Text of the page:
In all actuality though they'll make it into spritzers and use it trying to get into that neighbor girls panties.

This explicitly DOESN'T legalize it everywhere. (3, Informative)

Kelmenson (592104) | more than 9 years ago | (#12550800)

The article even says this, although most seem to be overlooking it.

``If a state chooses to allow direct shipment of wine, it must do so on evenhanded terms,'' Justice Anthony M. Kennedy wrote for the court in Washington.
and
The decision leaves open the possibility that state legislatures can revamp their laws to ban both in-state and out- of-state direct shipments.
Simply a state must apply the same laws to wineries out of state as it does in state. But if in state wineries can't do it, out of state ones can be blocked as well.

About time America (3, Interesting)

microbrewer (774971) | more than 9 years ago | (#12550812)

This is great news for me seeing that was partly involved in the setting up of a online beer company whos main sales outlet is the internet and who have a Custom Label web app so you can create your own labels to put on the bottles .

The company is called Brewtopia and the beer is called Blowfly based in Sydney, Australia and they offer shares for signing up as member on the website and for refering friends .They also give you a share in the company for ordering the beer online and ship it via courier to your house only if you live in Australia of course.

Recently they annouced they are preparing a IPO to list on the Australian Stock Exchange.

http://www.blowfly.com.au/ [blowfly.com.au] if you want to join up ,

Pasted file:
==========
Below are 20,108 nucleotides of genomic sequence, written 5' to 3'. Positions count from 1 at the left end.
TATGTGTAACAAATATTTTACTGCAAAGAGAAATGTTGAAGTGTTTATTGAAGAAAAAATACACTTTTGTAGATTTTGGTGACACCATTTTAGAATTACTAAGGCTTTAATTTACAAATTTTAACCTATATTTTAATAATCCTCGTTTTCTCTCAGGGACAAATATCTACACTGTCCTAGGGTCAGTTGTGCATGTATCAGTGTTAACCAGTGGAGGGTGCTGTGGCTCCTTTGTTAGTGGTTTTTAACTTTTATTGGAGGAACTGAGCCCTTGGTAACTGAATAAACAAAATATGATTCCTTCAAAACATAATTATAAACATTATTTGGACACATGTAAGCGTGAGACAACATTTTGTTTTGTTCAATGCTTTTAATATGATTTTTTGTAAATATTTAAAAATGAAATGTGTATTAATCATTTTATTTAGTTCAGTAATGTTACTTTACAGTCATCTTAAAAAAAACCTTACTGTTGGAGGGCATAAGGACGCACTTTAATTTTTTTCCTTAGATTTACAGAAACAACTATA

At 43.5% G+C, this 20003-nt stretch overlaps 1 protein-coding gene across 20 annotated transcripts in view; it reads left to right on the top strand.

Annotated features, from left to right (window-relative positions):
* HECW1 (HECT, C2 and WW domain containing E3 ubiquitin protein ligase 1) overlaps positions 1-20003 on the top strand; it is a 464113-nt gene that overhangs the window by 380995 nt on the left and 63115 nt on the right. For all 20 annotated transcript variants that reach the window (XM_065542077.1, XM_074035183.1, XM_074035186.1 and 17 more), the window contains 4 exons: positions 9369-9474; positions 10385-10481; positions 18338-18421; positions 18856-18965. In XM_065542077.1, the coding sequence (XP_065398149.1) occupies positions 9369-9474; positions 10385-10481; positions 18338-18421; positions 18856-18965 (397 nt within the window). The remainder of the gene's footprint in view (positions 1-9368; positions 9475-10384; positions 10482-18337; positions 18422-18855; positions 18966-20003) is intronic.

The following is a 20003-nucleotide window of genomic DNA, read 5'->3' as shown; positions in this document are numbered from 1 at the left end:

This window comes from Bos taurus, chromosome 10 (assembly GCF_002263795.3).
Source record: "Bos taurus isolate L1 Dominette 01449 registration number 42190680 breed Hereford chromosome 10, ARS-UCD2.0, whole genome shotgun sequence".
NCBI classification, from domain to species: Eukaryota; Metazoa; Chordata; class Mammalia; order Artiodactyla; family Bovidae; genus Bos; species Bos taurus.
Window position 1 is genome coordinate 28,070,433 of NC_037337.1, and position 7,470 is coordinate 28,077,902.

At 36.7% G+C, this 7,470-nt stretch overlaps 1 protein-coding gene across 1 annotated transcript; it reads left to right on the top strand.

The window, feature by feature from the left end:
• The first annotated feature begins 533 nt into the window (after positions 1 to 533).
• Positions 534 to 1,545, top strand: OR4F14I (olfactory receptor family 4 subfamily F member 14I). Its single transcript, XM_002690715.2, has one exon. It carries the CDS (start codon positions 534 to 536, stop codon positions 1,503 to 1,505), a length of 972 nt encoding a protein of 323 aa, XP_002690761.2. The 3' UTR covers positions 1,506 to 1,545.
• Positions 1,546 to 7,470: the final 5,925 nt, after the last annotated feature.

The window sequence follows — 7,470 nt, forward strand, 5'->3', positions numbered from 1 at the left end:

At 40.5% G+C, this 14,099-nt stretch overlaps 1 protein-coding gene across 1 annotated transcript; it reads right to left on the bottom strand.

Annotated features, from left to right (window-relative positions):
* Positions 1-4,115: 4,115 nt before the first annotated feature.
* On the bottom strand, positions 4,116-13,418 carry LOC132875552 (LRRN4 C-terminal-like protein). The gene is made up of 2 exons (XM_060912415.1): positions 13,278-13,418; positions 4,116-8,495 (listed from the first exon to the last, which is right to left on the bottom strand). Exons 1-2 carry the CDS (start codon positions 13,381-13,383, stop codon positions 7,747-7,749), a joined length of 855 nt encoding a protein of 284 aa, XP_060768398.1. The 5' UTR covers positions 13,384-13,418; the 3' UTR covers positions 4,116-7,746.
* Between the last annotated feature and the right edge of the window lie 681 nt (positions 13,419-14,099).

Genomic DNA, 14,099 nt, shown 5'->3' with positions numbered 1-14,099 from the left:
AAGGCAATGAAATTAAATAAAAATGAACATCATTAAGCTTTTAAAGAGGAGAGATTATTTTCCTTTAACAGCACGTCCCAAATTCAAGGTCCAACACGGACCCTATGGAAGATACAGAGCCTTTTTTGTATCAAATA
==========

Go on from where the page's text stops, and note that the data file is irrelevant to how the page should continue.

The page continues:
Now I live in the US Blowfly Beer has been unavailble in the US partly due to the law of commerce across state lines

Great News for small wineries and microbrewers in the US and maybe even Australia .

Good (1)

dmarx (528279) | more than 9 years ago | (#12550856)

I agree with this decision. It is not the state's business whether or not I get my wine from a liquor store or over the Internet. Despite their talk about sales to minors, the real concern of people who supported the bans on out of state direct shipments (and now all direct shipments) was/is the bottom line of wholesalers and liquor store owners.

WOOT!!! (0)

theskullboy (738616) | more than 9 years ago | (#12550867)

Now my 16 yr old son can get booze with out me even knowing about it! WOOT! Go Go Supreme Court! Angry Parent

Why this is relevent Geek news (0)

Anonymous Coward | more than 9 years ago | (#12550868)

Come on people...this court decision belongs on slashdot...don't y'all see that Internet Wine Sales are gonna be the next big thing? Who do you think are gonna be on all of the pop-ups!

Doesn't anyone care about safety? (4, Funny)

lheal (86013) | more than 9 years ago | (#12550913)

Youth should be taught safe drinking. They should learn to know their limits, and what alcohol can do to them.

After all, they're going to drink, so let's make sure they do it properly.

It's time for a drinker's license, just as there are driver's licenses and hunting licenses. You should have to pass a test (with both written and practical components), or you shouldn't get to drink.

In the absence of a drinker's license, kids will learn their drinking skills from peers and young adults, often those with the worst drinking skills. Bartenders, while often highly trained professionals, seldom have the time to instruct young novice drinkers on the finer points such as:

  • which drinks can get you hammered quickest
  • proper chugging technique
  • how to fake being drunk to avoid awkward social circumstances
  • how to fake being sober to avoid awkward legal circumstances
  • how to select the proper drink regimen to avoid blowing chunks
  • the proper use of "beer goggles", and how to act in the morning when they no longer work

Until we properly attend to the needs of our youth, we won't be sure of the kind of society we'll become. The future of drinking, and our civilization built on its mighty foundation, is too important to be left to random chance.